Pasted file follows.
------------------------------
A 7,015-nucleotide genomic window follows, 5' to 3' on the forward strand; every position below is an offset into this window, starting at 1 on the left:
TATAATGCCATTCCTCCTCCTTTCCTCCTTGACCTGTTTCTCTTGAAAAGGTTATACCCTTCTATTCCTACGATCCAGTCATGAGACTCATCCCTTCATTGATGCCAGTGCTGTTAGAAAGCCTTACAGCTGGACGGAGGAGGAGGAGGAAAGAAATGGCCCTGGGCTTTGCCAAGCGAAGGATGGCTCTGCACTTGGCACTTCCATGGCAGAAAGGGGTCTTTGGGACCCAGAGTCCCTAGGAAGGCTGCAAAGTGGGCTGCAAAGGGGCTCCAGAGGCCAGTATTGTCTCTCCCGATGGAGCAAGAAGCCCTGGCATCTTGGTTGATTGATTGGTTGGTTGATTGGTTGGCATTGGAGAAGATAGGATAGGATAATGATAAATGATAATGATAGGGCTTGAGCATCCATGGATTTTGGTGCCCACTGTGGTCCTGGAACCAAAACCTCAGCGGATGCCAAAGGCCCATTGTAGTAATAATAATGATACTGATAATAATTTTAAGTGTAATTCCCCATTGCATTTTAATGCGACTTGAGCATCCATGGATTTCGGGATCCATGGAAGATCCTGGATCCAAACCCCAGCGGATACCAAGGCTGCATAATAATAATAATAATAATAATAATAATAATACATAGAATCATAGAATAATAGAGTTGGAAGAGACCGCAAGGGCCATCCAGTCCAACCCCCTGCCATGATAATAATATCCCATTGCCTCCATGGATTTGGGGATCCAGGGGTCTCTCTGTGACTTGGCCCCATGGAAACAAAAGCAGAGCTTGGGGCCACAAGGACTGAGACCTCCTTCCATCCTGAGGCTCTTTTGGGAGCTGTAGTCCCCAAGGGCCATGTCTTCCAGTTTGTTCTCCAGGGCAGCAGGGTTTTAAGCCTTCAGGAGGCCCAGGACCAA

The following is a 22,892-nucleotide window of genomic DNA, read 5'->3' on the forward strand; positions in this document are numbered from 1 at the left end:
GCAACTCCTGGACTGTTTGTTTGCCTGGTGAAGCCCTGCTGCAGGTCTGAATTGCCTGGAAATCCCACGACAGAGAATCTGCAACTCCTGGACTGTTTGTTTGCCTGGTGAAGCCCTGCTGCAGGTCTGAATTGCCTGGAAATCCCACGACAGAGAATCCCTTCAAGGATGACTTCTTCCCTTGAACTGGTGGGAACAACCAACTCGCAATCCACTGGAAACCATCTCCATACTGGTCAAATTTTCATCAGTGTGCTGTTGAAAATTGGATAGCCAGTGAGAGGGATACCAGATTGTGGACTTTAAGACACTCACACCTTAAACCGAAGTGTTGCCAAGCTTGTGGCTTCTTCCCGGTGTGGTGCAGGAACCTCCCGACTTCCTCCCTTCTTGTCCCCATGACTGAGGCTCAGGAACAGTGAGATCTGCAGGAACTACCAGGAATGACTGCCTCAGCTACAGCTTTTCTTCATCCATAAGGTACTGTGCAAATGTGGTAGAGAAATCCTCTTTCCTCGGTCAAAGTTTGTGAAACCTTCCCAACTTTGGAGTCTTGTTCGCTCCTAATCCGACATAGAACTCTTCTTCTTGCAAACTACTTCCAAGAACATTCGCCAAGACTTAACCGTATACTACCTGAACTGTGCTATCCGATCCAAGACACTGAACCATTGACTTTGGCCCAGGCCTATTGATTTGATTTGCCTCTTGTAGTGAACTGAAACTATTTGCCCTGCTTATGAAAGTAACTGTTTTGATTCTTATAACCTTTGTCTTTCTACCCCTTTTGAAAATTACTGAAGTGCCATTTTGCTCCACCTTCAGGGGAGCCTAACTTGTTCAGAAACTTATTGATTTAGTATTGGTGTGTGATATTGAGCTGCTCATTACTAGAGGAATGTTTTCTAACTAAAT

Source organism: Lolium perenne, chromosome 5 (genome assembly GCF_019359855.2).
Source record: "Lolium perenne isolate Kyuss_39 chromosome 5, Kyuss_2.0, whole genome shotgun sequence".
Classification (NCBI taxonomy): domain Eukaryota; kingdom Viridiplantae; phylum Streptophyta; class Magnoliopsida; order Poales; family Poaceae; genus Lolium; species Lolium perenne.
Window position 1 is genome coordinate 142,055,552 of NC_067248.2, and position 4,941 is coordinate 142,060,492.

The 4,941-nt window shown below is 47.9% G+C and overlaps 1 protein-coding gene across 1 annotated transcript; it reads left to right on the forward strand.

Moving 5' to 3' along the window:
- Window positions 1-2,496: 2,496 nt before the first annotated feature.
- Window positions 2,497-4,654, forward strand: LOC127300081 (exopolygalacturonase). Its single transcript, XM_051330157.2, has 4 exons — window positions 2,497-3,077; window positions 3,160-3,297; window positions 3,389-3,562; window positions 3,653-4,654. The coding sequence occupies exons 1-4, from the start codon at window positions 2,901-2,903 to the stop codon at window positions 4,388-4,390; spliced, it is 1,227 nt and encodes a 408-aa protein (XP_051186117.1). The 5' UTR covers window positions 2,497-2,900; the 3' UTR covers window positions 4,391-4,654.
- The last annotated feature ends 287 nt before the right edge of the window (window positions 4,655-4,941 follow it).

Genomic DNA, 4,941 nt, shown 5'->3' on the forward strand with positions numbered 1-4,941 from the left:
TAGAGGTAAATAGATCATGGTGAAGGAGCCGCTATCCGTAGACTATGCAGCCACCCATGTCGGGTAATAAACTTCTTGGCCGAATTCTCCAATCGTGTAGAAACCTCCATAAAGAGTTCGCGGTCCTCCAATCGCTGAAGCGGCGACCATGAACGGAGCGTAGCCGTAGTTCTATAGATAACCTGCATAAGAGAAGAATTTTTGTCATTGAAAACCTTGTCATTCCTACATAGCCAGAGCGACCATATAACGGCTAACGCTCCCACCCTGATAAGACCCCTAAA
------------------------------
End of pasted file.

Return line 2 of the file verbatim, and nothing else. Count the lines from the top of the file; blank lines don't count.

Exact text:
TATAATGCCATTCCTCCTCCTTTCCTCCTTGACCTGTTTCTCTTGAAAAGGTTATACCCTTCTATTCCTACGATCCAGTCATGAGACTCATCCCTTCATTGATGCCAGTGCTGTTAGAAAGCCTTACAGCTGGACGGAGGAGGAGGAGGAAAGAAATGGCCCTGGGCTTTGCCAAGCGAAGGATGGCTCTGCACTTGGCACTTCCATGGCAGAAAGGGGTCTTTGGGACCCAGAGTCCCTAGGAAGGCTGCAAAGTGGGCTGCAAAGGGGCTCCAGAGGCCAGTATTGTCTCTCCCGATGGAGCAAGAAGCCCTGGCATCTTGGTTGATTGATTGGTTGGTTGATTGGTTGGCATTGGAGAAGATAGGATAGGATAATGATAAATGATAATGATAGGGCTTGAGCATCCATGGATTTTGGTGCCCACTGTGGTCCTGGAACCAAAACCTCAGCGGATGCCAAAGGCCCATTGTAGTAATAATAATGATACTGATAATAATTTTAAGTGTAATTCCCCATTGCATTTTAATGCGACTTGAGCATCCATGGATTTCGGGATCCATGGAAGATCCTGGATCCAAACCCCAGCGGATACCAAGGCTGCATAATAATAATAATAATAATAATAATAATAATACATAGAATCATAGAATAATAGAGTTGGAAGAGACCGCAAGGGCCATCCAGTCCAACCCCCTGCCATGATAATAATATCCCATTGCCTCCATGGATTTGGGGATCCAGGGGTCTCTCTGTGACTTGGCCCCATGGAAACAAAAGCAGAGCTTGGGGCCACAAGGACTGAGACCTCCTTCCATCCTGAGGCTCTTTTGGGAGCTGTAGTCCCCAAGGGCCATGTCTTCCAGTTTGTTCTCCAGGGCAGCAGGGTTTTAAGCCTTCAGGAGGCCCAGGACCAA